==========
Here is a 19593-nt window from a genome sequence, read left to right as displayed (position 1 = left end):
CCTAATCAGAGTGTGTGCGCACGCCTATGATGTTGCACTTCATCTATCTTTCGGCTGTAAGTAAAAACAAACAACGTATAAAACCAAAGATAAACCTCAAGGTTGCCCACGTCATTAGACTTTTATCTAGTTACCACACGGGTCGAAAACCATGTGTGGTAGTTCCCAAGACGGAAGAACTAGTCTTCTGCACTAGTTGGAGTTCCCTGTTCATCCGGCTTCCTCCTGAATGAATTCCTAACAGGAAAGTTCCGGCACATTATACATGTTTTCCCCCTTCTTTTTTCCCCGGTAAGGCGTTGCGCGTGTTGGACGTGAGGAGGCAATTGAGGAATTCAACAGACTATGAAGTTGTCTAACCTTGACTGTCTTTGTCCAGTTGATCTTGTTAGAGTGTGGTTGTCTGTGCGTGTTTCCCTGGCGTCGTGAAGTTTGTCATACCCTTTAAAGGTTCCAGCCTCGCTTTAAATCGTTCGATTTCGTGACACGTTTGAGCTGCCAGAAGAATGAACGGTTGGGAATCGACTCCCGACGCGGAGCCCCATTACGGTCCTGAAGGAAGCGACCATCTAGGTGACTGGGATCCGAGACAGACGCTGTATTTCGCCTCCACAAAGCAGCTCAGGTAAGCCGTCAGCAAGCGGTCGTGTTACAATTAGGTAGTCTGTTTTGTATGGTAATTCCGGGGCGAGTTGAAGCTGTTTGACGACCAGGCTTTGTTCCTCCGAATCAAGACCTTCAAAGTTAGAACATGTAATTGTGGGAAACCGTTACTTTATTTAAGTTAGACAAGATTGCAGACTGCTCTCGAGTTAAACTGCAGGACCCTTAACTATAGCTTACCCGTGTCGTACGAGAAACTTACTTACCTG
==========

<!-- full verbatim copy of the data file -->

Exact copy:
Here is a 19593-nt window from a genome sequence, read left to right as displayed (position 1 = left end):
CCTAATCAGAGTGTGTGCGCACGCCTATGATGTTGCACTTCATCTATCTTTCGGCTGTAAGTAAAAACAAACAACGTATAAAACCAAAGATAAACCTCAAGGTTGCCCACGTCATTAGACTTTTATCTAGTTACCACACGGGTCGAAAACCATGTGTGGTAGTTCCCAAGACGGAAGAACTAGTCTTCTGCACTAGTTGGAGTTCCCTGTTCATCCGGCTTCCTCCTGAATGAATTCCTAACAGGAAAGTTCCGGCACATTATACATGTTTTCCCCCTTCTTTTTTCCCCGGTAAGGCGTTGCGCGTGTTGGACGTGAGGAGGCAATTGAGGAATTCAACAGACTATGAAGTTGTCTAACCTTGACTGTCTTTGTCCAGTTGATCTTGTTAGAGTGTGGTTGTCTGTGCGTGTTTCCCTGGCGTCGTGAAGTTTGTCATACCCTTTAAAGGTTCCAGCCTCGCTTTAAATCGTTCGATTTCGTGACACGTTTGAGCTGCCAGAAGAATGAACGGTTGGGAATCGACTCCCGACGCGGAGCCCCATTACGGTCCTGAAGGAAGCGACCATCTAGGTGACTGGGATCCGAGACAGACGCTGTATTTCGCCTCCACAAAGCAGCTCAGGTAAGCCGTCAGCAAGCGGTCGTGTTACAATTAGGTAGTCTGTTTTGTATGGTAATTCCGGGGCGAGTTGAAGCTGTTTGACGACCAGGCTTTGTTCCTCCGAATCAAGACCTTCAAAGTTAGAACATGTAATTGTGGGAAACCGTTACTTTATTTAAGTTAGACAAGATTGCAGACTGCTCTCGAGTTAAACTGCAGGACCCTTAACTATAGCTTACCCGTGTCGTACGAGAAACTTACTTACCTG